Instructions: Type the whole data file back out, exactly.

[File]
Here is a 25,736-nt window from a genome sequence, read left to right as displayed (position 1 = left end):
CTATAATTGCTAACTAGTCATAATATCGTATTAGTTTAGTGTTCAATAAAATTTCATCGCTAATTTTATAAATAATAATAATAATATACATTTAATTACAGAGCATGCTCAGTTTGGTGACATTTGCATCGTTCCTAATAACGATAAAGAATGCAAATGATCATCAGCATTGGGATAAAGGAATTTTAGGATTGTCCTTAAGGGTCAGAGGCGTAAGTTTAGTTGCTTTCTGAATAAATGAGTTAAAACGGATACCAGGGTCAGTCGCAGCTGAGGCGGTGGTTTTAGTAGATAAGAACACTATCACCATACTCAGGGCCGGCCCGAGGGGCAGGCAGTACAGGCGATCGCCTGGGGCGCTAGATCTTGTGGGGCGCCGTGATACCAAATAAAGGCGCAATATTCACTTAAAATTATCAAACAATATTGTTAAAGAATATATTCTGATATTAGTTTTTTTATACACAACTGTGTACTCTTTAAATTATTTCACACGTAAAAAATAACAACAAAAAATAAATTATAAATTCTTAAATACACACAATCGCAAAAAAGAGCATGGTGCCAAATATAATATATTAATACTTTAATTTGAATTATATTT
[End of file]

Here is a 25,736-nt window from a genome sequence, read left to right as displayed (position 1 = left end):
CTATAATTGCTAACTAGTCATAATATCGTATTAGTTTAGTGTTCAATAAAATTTCATCGCTAATTTTATAAATAATAATAATAATATACATTTAATTACAGAGCATGCTCAGTTTGGTGACATTTGCATCGTTCCTAATAACGATAAAGAATGCAAATGATCATCAGCATTGGGATAAAGGAATTTTAGGATTGTCCTTAAGGGTCAGAGGCGTAAGTTTAGTTGCTTTCTGAATAAATGAGTTAAAACGGATACCAGGGTCAGTCGCAGCTGAGGCGGTGGTTTTAGTAGATAAGAACACTATCACCATACTCAGGGCCGGCCCGAGGGGCAGGCAGTACAGGCGATCGCCTGGGGCGCTAGATCTTGTGGGGCGCCGTGATACCAAATAAAGGCGCAATATTCACTTAAAATTATCAAACAATATTGTTAAAGAATATATTCTGATATTAGTTTTTTTATACACAACTGTGTACTCTTTAAATTATTTCACACGTAAAAAATAACAACAAAAAATAAATTATAAATTCTTAAATACACACAATCGCAAAAAAGAGCATGGTGCCAAATATAATATATTAATACTTTAATTTGAATTATATTT